Again Rambow was faced with a set of perfectly fine offerings not connecting with the listening public. Another bonus track on one disc one does point to a future line of success – the first demo of There’s A Guy Works Down Chip Shop Swears He’s Elvis, cut with Kirsty MacColl and a sparse backing from Phil on guitar and vocals, plus a rhythm machine. This record would kickstart Kirsty’s chart career and provide a decent side-line for Phil in providing songs for others. As the new decade dawned, EMI kept some faith in him though and two years after his debut a second album for the imprint Jungle Law arrived in 1981. Written in the aftermath of a romantic break-up, the LP is full of bittersweet observations, but he never overdoes things to the extent it stops the songs being involving and the melodies captivating.
If one thing stood in the way of Jungle Law’s success apart from EMI’s customary indifference to promoting Phil’s work, it could have been the changing face of pop music by 1981. Gamely there are attempts at modernising the sound, with the title track utilising a galloping beat and some electronic keyboards well and the gleaming synths on the otherwise Graham Parker/Phil Spector pop of Bike Boys. One sensed though that Rambow was a touch happier on more rock-flavoured efforts like the excellent Snakes And Ladders, an “end-of-gig/scarves-in-the-air” red-hot rocker in the Faces/Mott mode and the anthemic Don’t Come (Cryin’ To Me). Overall this was another strong selection that didn’t make any headway through no fault of the artist and his backing band.
Though the album was another goodie, the bonus tracks here don’t quite live up to the excellent ones featured on disc one. The four efforts that were recorded by soundtrack king Hans Zimmer plod due to the 80s production ticks, though Smokehouse Bay is an interesting electropop crossover. Rambow’s latest backing outfit the Debonairs’ boogie unexceptionally on Ain’t No Fun To Me, but an unsuccessful attempt to follow Auf Widersehen Pet’s Jimmy Nail into the charts with fellow cast member Gary Holton is a lot more fun. Glen Matlock and James Stevenson combine with Phil to provide the ex-Heavy Metal Kid with a good tune in Big Tears and a sound much in the style of Iggy’s hit Real Wild Child. We also get the live Underground Romance from the Hope comp, which is of course blooming good and Ellen Foley’s cover of Night Out.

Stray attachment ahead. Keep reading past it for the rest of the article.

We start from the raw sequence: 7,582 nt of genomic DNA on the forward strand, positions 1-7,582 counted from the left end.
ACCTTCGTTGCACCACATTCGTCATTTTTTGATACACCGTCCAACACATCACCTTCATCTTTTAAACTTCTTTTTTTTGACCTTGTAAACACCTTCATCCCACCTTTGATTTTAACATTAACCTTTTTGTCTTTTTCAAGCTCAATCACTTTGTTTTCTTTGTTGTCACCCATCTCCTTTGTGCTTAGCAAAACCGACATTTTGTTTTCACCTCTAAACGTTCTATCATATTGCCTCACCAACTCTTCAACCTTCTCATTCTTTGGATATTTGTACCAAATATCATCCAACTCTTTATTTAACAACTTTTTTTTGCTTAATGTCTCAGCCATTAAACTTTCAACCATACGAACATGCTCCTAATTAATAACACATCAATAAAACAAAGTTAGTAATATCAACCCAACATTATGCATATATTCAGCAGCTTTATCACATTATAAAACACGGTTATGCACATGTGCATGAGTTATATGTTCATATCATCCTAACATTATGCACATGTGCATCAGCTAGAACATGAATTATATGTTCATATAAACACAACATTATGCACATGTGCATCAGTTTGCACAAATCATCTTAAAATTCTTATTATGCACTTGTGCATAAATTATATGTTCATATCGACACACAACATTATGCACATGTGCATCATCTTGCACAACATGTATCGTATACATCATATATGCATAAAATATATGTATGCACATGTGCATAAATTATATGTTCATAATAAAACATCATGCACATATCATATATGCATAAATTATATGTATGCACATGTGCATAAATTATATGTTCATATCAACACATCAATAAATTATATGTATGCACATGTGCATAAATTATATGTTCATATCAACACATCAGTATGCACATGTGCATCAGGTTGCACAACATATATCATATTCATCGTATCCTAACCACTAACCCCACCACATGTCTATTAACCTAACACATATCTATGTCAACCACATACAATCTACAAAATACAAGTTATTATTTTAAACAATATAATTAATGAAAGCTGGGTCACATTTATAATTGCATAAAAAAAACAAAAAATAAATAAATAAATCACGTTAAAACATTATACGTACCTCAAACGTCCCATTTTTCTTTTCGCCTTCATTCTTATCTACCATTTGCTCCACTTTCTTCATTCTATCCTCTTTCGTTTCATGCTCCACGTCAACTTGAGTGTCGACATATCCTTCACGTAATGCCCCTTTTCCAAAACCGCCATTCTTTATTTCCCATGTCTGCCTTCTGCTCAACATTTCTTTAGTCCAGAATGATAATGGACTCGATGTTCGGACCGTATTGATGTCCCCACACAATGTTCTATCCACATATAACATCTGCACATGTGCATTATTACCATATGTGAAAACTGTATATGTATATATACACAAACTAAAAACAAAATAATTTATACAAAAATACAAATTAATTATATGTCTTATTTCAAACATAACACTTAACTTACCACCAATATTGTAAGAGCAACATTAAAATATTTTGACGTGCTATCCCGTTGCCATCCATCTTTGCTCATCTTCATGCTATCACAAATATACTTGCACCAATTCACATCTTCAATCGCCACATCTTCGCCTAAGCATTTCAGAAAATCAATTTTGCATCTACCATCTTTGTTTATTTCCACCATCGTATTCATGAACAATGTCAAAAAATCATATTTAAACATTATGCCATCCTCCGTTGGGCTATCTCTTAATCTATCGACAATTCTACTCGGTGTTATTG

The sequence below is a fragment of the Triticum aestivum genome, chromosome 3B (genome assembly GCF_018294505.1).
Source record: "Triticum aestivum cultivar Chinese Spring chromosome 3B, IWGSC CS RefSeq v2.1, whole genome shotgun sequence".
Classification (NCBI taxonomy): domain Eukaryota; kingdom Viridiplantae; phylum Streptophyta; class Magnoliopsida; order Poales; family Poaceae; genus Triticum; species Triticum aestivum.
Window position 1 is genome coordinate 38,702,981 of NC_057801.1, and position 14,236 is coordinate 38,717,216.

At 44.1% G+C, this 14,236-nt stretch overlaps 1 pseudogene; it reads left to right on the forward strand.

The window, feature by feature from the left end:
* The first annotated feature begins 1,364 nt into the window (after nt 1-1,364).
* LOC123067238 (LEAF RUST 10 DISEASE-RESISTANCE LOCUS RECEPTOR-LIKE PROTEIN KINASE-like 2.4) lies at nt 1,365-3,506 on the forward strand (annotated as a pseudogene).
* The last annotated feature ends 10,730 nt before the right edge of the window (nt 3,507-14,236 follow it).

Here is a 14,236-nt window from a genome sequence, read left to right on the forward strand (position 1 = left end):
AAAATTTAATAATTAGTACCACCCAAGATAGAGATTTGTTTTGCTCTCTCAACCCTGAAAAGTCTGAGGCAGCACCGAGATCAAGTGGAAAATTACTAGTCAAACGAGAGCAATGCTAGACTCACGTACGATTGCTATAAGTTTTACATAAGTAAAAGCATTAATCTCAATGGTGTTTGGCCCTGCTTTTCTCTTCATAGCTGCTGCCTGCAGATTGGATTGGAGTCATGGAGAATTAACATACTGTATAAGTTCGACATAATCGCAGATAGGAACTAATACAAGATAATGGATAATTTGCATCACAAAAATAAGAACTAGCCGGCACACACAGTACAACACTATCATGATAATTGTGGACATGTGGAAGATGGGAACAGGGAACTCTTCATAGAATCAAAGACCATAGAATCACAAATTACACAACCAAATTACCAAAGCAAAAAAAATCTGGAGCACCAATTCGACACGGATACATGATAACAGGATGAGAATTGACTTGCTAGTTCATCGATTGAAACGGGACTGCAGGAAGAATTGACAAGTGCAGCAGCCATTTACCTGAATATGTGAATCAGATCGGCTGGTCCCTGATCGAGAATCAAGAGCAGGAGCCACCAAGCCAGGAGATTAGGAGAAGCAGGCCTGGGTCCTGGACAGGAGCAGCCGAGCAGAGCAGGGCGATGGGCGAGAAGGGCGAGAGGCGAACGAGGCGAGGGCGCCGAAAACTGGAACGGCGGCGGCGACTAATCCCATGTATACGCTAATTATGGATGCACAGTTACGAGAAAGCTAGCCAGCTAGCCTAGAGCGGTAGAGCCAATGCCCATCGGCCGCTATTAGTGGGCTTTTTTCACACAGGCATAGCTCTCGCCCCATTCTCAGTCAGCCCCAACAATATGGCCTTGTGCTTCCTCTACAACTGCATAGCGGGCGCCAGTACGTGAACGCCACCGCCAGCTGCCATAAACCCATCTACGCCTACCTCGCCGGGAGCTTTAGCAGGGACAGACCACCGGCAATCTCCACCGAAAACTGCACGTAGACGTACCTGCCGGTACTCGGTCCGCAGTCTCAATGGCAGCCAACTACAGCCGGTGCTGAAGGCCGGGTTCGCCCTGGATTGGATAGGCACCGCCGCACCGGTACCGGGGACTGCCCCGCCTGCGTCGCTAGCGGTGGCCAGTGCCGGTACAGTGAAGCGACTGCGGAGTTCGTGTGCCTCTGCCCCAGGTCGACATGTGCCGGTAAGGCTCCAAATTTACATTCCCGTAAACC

In between Jungle Law and 2014’s Whatever Happened To Phil Rambow a lot of time passed. In the interim Phil worked in A&R, ironically enough given his record label troubles, amongst other short term ventures. An invitation to appear at 2013’s RonsonFest, in tribute to his old mucker Mick, got him back into performing and after a stint supporting Bowie tribute act Holy Holy he finally got round to cutting a new album. Given the thirty years plus that had elapsed it is no surprise that Whatever Happened To… is a completely different kettle of fish than the other two LPs in this set. The nods towards country and folk that permeated Shooting Gallery and Jungle Law are far more pronounced here, but one could not deny Rambow still had a real talent for a winning couplet coupled with an appealing musical vision.
The goodtime, horn-driven of Not Broken, a smart song of defiance, welcomes us in and shows that whilst Phil may be toting a lighter sound, he’s still got a tonne of passion and soul. Call Me Anytime is a sharp look back to the new wave days sound-wise and Nothing Is Sacred a pure jolt of rock & roll goodness. The slow-burning one-two of Once We Were Young and Perfect Storm bring the LP to an atmospheric, satisfying close.
The bonuses here echo the themes of the album, with the cool jazzy Alligator and a choral setting for The Writing’s On The Wall shining. Finally and bringing things right up to date we have two tracks from Rambow’s new LP Canadiana, including the fine Oceans Apart single, which benefits greatly from a lovely vocal performance by Sharlene Hector.
Phil Rambow remains an excellent songwriter, a talented performer that always provided something interesting for any audience that were prepared to listen. Unfortunately for the most part, this audience numbered relatively few, nowhere near enough to put him in reach of the success that he deserved (but only really received when writing for other people). Never fear, because you can still become part of this select group by taking time to acquaint yourself with The Rebel Kind, where his soulful voice, unstoppable ebullience and eminently cool wordplay are given ample opportunity to beguile the adventurous listener. A top quality set which has the added advantage of giving a view of an artist that still has something to offer today.
Philip Rambow is on Facebook here
All words by Ian Canty – see his author profile here